The great German composer, conductor, and violist Paul Hindemith died at age 68, a little over a month after John F. Kennedy was assassinated, so the very idea of Hindemith producing "new music" in 2009 seems a little counter-intuitive. Admittedly, the gradual trickling out of bottom drawer content -- sketches, unpublished and forgotten early works, etc. -- by major classical composers is nothing new. It seems these days as though Jean Sibelius has a half dozen new things come out every few months or so. However, instances where a large score, such as a previously unknown full-scale concerto, from a composer of Hindemith's stature are relatively rare. That's what Finnish label Ondine is offering for the first time in their release, Hindemith: Klaviermusik mit Orchester.
Klaviermusik mit Orchester dates from 1923, smack in the center of one of Hindemith's greatest creative periods, when he was regarded as the "bad boy" of German music owing to works such as the Piano Suite 1922 and the puppet opera Das Nusch-Nuschi (1920). It was written -- as was Maurice Ravel's Piano Concerto in D for the Left Hand (1932) -- to fulfill a commission for one-armed concert pianist Paul Wittgenstein. Wittgenstein never played the piece, but he also never returned its score to Hindemith. The score Hindemith sent to Wittgenstein remains lost, but a copyist's score of the work was discovered in Wittgenstein's well guarded archive in 2002. Matched with sketches in Hindemith's estate in Germany, a playable score was achieved, and pianist Leon Fleisher, who premiered it 81 years late in Berlin in December, 2004, has adopted the piece into his repertoire. Although Fleisher regained the use of both hands late in life, for more than three decades he was limited to just one owing to an injury. Fleisher's long years of operating solely as a one-handed pianist has suited him especially well for this concerto, and he is supported by Christoph Eschenbach and the Curtis Symphony Orchestra, the in-house band belonging to one of America's foremost institutions of musical education.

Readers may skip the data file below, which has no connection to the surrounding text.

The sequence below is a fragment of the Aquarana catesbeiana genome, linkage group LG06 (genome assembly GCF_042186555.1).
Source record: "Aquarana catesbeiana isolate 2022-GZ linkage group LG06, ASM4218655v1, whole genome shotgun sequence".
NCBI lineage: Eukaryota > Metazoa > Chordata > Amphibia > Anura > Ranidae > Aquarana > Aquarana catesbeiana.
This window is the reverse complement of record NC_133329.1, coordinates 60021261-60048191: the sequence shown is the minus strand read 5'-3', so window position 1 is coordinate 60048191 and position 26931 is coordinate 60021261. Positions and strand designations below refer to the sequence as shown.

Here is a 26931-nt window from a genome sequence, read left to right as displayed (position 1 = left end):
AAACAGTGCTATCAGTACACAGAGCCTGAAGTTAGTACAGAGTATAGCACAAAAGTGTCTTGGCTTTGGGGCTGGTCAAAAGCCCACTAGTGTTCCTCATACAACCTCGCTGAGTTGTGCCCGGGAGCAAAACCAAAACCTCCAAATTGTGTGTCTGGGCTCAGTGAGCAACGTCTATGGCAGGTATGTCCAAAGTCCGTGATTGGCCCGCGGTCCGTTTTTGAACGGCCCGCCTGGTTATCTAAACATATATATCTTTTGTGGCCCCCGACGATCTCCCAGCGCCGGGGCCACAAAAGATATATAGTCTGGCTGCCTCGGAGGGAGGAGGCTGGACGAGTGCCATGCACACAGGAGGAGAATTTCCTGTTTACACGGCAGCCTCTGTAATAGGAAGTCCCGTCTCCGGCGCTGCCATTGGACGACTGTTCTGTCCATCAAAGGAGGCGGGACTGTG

Read the full AMG review of this release here.